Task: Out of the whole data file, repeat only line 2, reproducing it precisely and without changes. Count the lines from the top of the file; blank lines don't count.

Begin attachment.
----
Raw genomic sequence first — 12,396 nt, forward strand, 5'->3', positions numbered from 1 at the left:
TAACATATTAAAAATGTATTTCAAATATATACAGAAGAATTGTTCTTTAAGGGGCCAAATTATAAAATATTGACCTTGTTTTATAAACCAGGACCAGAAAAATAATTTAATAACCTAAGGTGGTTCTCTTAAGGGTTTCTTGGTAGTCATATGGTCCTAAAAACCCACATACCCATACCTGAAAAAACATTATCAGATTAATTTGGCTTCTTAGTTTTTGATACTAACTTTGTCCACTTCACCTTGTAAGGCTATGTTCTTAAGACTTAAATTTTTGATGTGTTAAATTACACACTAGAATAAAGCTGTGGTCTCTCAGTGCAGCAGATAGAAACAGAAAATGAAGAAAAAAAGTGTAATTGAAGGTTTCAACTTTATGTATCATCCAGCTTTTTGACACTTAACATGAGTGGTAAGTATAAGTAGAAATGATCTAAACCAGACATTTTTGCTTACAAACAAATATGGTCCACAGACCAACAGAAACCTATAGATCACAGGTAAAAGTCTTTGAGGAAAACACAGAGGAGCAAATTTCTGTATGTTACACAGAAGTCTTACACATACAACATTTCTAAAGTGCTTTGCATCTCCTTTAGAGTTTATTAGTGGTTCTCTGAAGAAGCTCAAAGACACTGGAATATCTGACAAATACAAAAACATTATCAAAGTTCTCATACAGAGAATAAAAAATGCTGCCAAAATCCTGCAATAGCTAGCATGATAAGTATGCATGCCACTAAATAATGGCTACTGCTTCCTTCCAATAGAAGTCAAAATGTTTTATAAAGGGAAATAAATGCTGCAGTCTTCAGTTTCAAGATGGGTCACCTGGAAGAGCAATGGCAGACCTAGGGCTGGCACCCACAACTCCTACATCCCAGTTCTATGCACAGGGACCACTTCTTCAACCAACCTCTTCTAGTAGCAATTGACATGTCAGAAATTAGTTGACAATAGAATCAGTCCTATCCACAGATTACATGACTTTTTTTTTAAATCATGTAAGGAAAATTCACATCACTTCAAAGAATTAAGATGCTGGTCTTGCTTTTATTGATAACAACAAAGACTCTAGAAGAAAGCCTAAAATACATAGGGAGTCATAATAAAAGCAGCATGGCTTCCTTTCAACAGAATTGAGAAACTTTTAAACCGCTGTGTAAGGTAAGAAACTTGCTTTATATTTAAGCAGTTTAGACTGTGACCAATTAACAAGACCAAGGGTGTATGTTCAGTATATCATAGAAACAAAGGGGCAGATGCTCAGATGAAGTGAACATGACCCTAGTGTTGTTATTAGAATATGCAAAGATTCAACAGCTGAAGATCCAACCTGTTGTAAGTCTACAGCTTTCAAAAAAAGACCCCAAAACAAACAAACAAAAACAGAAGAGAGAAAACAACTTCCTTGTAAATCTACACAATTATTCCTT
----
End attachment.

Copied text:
TAACATATTAAAAATGTATTTCAAATATATACAGAAGAATTGTTCTTTAAGGGGCCAAATTATAAAATATTGACCTTGTTTTATAAACCAGGACCAGAAAAATAATTTAATAACCTAAGGTGGTTCTCTTAAGGGTTTCTTGGTAGTCATATGGTCCTAAAAACCCACATACCCATACCTGAAAAAACATTATCAGATTAATTTGGCTTCTTAGTTTTTGATACTAACTTTGTCCACTTCACCTTGTAAGGCTATGTTCTTAAGACTTAAATTTTTGATGTGTTAAATTACACACTAGAATAAAGCTGTGGTCTCTCAGTGCAGCAGATAGAAACAGAAAATGAAGAAAAAAAGTGTAATTGAAGGTTTCAACTTTATGTATCATCCAGCTTTTTGACACTTAACATGAGTGGTAAGTATAAGTAGAAATGATCTAAACCAGACATTTTTGCTTACAAACAAATATGGTCCACAGACCAACAGAAACCTATAGATCACAGGTAAAAGTCTTTGAGGAAAACACAGAGGAGCAAATTTCTGTATGTTACACAGAAGTCTTACACATACAACATTTCTAAAGTGCTTTGCATCTCCTTTAGAGTTTATTAGTGGTTCTCTGAAGAAGCTCAAAGACACTGGAATATCTGACAAATACAAAAACATTATCAAAGTTCTCATACAGAGAATAAAAAATGCTGCCAAAATCCTGCAATAGCTAGCATGATAAGTATGCATGCCACTAAATAATGGCTACTGCTTCCTTCCAATAGAAGTCAAAATGTTTTATAAAGGGAAATAAATGCTGCAGTCTTCAGTTTCAAGATGGGTCACCTGGAAGAGCAATGGCAGACCTAGGGCTGGCACCCACAACTCCTACATCCCAGTTCTATGCACAGGGACCACTTCTTCAACCAACCTCTTCTAGTAGCAATTGACATGTCAGAAATTAGTTGACAATAGAATCAGTCCTATCCACAGATTACATGACTTTTTTTTTAAATCATGTAAGGAAAATTCACATCACTTCAAAGAATTAAGATGCTGGTCTTGCTTTTATTGATAACAACAAAGACTCTAGAAGAAAGCCTAAAATACATAGGGAGTCATAATAAAAGCAGCATGGCTTCCTTTCAACAGAATTGAGAAACTTTTAAACCGCTGTGTAAGGTAAGAAACTTGCTTTATATTTAAGCAGTTTAGACTGTGACCAATTAACAAGACCAAGGGTGTATGTTCAGTATATCATAGAAACAAAGGGGCAGATGCTCAGATGAAGTGAACATGACCCTAGTGTTGTTATTAGAATATGCAAAGATTCAACAGCTGAAGATCCAACCTGTTGTAAGTCTACAGCTTTCAAAAAAAGACCCCAAAACAAACAAACAAAAACAGAAGAGAGAAAACAACTTCCTTGTAAATCTACACAATTATTCCTT